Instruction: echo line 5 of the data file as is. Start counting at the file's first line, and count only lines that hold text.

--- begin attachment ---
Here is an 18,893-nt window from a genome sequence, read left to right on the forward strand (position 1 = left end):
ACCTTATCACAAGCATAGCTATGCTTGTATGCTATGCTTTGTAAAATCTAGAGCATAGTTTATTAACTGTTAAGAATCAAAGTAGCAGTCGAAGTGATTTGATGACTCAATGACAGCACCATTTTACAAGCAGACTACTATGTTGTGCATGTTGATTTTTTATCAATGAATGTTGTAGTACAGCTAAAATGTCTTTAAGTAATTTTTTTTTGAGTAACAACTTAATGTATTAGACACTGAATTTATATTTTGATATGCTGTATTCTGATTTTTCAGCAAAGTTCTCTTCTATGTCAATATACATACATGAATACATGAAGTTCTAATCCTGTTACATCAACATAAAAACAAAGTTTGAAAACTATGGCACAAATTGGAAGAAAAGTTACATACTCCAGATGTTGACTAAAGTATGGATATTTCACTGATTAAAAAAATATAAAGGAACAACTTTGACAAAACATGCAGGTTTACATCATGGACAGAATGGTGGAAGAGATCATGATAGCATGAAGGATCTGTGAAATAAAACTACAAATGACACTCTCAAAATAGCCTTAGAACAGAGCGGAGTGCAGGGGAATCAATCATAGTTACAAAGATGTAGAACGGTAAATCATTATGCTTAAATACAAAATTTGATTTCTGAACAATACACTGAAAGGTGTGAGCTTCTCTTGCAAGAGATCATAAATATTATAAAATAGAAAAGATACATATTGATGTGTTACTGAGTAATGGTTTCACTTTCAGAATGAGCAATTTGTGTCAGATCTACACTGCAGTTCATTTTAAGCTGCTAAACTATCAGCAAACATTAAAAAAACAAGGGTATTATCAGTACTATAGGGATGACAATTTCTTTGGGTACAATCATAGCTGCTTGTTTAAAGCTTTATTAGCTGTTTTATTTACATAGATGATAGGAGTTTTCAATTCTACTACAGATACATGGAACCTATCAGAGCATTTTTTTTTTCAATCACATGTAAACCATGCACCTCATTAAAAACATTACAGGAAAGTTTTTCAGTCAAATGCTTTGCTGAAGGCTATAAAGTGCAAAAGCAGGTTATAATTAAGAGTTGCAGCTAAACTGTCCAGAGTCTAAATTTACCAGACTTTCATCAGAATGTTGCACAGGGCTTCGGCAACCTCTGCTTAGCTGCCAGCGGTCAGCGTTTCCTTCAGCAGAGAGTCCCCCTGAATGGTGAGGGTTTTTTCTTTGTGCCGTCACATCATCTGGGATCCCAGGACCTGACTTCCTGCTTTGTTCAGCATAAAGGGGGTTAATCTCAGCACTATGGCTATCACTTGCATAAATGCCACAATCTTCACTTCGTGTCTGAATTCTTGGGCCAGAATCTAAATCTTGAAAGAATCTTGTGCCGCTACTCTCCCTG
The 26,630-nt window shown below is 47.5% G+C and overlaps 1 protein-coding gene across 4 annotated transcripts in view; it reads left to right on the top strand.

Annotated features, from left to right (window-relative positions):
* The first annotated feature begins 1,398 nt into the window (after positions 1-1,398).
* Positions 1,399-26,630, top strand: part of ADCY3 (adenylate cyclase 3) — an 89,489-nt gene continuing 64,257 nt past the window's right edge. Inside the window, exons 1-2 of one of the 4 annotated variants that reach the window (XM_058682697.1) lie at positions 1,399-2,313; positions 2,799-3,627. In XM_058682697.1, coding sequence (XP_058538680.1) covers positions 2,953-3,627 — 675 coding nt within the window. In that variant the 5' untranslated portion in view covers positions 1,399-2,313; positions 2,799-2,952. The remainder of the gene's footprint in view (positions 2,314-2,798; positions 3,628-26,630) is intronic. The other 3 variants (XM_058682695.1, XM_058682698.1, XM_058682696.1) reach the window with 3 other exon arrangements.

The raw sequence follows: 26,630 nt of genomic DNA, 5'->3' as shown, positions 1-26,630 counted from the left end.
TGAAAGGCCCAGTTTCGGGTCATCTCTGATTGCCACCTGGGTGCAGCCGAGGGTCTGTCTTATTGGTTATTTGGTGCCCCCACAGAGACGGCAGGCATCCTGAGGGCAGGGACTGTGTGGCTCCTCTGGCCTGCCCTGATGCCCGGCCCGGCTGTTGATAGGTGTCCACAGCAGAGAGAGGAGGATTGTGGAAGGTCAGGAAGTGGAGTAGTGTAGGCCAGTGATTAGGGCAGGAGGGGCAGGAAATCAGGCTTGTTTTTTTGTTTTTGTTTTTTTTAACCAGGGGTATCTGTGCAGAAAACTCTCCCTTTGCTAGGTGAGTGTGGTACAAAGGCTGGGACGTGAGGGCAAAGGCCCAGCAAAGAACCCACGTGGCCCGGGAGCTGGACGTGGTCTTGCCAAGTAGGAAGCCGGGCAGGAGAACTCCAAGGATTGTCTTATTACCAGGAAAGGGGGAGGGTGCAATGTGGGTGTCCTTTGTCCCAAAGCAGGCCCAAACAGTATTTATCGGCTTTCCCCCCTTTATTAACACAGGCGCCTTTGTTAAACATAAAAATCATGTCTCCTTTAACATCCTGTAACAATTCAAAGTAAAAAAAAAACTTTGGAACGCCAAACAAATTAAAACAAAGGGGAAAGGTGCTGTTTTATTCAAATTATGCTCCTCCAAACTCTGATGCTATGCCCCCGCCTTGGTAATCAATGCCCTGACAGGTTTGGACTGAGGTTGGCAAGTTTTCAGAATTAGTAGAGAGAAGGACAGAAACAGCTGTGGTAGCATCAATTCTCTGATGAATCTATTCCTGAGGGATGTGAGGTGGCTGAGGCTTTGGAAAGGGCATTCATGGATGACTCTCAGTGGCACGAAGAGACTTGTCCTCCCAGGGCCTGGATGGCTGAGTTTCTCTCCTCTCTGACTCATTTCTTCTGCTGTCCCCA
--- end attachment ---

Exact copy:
* The first annotated feature begins 1,398 nt into the window (after positions 1-1,398).